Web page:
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After hearing, Executive Council still unsure on Jasper nomination

  • Speaker of the House Shawn Jasper, R-Hudson talks about the governors budget address from his office, Thursday, Feb. 12, 2015, in Concord, N.H. (AP Photo/Jim Cole) Jim Cole



Monitor staff
Friday, November 17, 2017

House Speaker Shawn Jasper walked out with confidence. “I think it went well,” the Hudson Republican said, three hours after the start of an Executive Council hearing on his bid to become the next state agriculture commissioner.

He had some justification: The questions posed by councilors had been largely tame, the mood light.

But ahead of a likely Nov. 22 council vote, many of the councilors making that decision said they remain undecided. Several cited ongoing concerns with Jasper’s bid they said they still need to consider.

“We’re going to have to chew on this one a little while,” said David Wheeler, R-Milford, who had expressed reservations ahead of the hearing. Councilors Joseph Kenney, R-Union and Andru Volinsky, D-Concord said they are also undecided. Councilor Russell Prescott, R-Kingston said he will vote yes; Councilor Chris Pappas, D-Manchester, was not immediately available for comment.

For members of the council, the hesitations are two-fold. Many took issue with the process of Jasper’s nomination itself. In a surprise move, Gov. Chris Sununu recommended the Speaker for the post in mid-October; by the end of the day, six candidates had put their name forward to replace him. On Nov. 2, at a full House session to vote on a vetoed bill, Jasper gave a “farewell speech,” doling out thank you’s and receiving standing applause.

All of that preceded any input by the Executive Council, the body with direct power to confirm or deny Jasper’s move. Speaking on Friday, Jasper expressed regret at the timing of the speech, but said if he’s confirmed, it would have been the last time he could have addressed the body.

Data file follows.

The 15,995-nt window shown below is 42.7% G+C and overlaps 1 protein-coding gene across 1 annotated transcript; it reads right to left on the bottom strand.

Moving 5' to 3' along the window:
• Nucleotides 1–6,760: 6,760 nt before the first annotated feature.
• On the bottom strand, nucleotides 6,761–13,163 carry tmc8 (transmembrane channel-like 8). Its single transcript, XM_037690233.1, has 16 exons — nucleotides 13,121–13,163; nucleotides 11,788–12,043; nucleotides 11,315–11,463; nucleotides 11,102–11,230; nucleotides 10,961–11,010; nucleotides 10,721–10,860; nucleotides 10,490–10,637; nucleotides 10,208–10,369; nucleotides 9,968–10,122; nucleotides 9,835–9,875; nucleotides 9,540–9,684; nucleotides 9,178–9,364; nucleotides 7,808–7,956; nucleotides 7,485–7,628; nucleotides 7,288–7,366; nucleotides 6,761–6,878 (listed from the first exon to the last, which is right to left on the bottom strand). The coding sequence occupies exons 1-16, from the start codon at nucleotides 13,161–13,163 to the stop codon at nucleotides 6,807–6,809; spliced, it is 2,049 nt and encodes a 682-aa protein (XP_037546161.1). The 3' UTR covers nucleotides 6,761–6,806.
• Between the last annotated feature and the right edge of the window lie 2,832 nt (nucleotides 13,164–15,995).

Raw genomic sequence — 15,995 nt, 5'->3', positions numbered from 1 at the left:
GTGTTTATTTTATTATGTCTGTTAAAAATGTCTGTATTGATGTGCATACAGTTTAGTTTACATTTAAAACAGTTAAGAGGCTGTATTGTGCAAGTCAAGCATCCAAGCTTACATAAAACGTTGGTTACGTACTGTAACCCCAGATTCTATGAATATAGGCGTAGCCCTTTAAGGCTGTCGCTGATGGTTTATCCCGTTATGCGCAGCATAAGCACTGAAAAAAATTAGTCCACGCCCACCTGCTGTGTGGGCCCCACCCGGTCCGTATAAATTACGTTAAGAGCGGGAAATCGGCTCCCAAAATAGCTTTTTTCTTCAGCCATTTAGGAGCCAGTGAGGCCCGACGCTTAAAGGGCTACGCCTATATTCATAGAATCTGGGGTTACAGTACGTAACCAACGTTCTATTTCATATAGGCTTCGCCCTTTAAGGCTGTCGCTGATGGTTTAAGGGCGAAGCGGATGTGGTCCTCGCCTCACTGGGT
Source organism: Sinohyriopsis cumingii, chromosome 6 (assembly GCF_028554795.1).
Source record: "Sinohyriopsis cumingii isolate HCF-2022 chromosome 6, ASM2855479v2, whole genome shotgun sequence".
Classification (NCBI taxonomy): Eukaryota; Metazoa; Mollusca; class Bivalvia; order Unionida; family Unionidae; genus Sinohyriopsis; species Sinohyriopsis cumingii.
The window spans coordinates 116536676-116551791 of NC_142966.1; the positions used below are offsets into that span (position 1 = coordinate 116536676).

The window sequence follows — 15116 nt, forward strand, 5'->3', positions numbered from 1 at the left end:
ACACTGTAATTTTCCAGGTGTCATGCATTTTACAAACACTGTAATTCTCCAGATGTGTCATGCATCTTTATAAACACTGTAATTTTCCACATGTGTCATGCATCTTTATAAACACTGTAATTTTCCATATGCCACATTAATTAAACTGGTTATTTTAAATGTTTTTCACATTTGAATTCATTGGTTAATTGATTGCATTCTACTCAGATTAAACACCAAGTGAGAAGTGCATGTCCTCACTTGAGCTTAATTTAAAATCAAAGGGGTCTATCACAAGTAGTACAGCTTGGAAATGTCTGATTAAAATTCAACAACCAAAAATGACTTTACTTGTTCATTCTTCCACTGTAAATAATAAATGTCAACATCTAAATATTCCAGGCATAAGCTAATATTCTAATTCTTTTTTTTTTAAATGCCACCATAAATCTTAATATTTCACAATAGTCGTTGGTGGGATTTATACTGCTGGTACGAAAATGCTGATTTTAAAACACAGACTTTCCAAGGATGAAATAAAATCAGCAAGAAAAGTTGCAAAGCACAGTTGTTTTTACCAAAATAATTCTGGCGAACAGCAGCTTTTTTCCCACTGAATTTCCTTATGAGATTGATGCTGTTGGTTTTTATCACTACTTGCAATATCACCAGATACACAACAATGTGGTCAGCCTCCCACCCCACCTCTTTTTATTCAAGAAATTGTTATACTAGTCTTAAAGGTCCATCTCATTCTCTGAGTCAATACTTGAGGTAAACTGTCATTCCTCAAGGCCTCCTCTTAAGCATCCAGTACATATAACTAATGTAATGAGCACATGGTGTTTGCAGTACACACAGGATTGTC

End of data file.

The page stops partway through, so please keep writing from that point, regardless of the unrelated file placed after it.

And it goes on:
Councilors also have raised concerns over the Speaker’s experience for the role. While past commissioners have been active farm owners or producers themselves, Jasper has been a landlord much of his life.

Throughout an extensive questioning period, councilors pressed him on that point. But Jasper said that he has kept active with the farming community nonetheless.

Raised on a chicken farm in Hudson, Jasper was active in poultry farming throughout his youth, briefly studying animal science at the University of New Hampshire. After brief attempts to continue his interests, he eventually left the business in his twenties.

For 29 years, the Speaker has also been an adviser to University of New Hampshire’s Alpha Gamma Rho fraternity, which focuses on agriculture. Part of the role is bringing students to agricultural conventions and seminars around the country, he said.

Through that fraternity, he argued Friday, he’s been able to stay on top of new technologies and trends in the business. And he said his early years had fueled a keen interest in agriculture that continues today.

“You can take the boy out of the farm, but you can’t take the farm out of the boy,” Jasper said in testimony Friday.

Facing pointed questions, Jasper revealed a number of positions relating to agriculture: He does not believe small farms should be forced to add labels for genetically modified food; he harbors concerns about the impact marijuana legalization could have for children; he would not support a ban on cages or crates for chickens, calling temporary confinement necessary.

Jasper opposes government intervention in the agriculture markets but does support relief efforts during natural disasters, recalling the $2 million bailout for dairy farmers he helped secure as Speaker after a severe drought last summer.

Looking to the department, Jasper said he would focus on rebranding New Hampshire as a destination for “agri-tourism,” and would promote low-interest loan programs and “current use” state land designations to encourage young people to enter the industry.

And he said he would sit down with the department’s division heads to assess what it’s capable of.

“I think it’s important that the department not pretend it’s doing things well when it can’t,” he said.

As for his experience: Jasper plans to reach out and listen to farmers’ concerns, he said. And his time leading the House makes him capable of learning complex topics quickly, he added.

Many seemed satisfied with that answer, at least.

“I think the Speaker is a quick study, but I’m a little disappointed that he doesn’t have his arms around all of agriculture,” Wheeler said, arguing that he had focused on issues surrounding big producers rather than smaller “micro-farmers.”

In his own comments afterward, Volinsky raised objections to specific positions Jasper had taken, such as on GMO labels. And Kenney said he would need to hear more from farmers in his constituency, some of whom, he said, were worried about Jasper’s experience.

Prescott said he’d heard all he needed to; he’d talked to Jasper’s UNH professor, who gave a glowing review.

And speaking to his own qualifications, Jasper said his interest runs deep.

“Agriculture is part of who I am; it is my passion,” he added.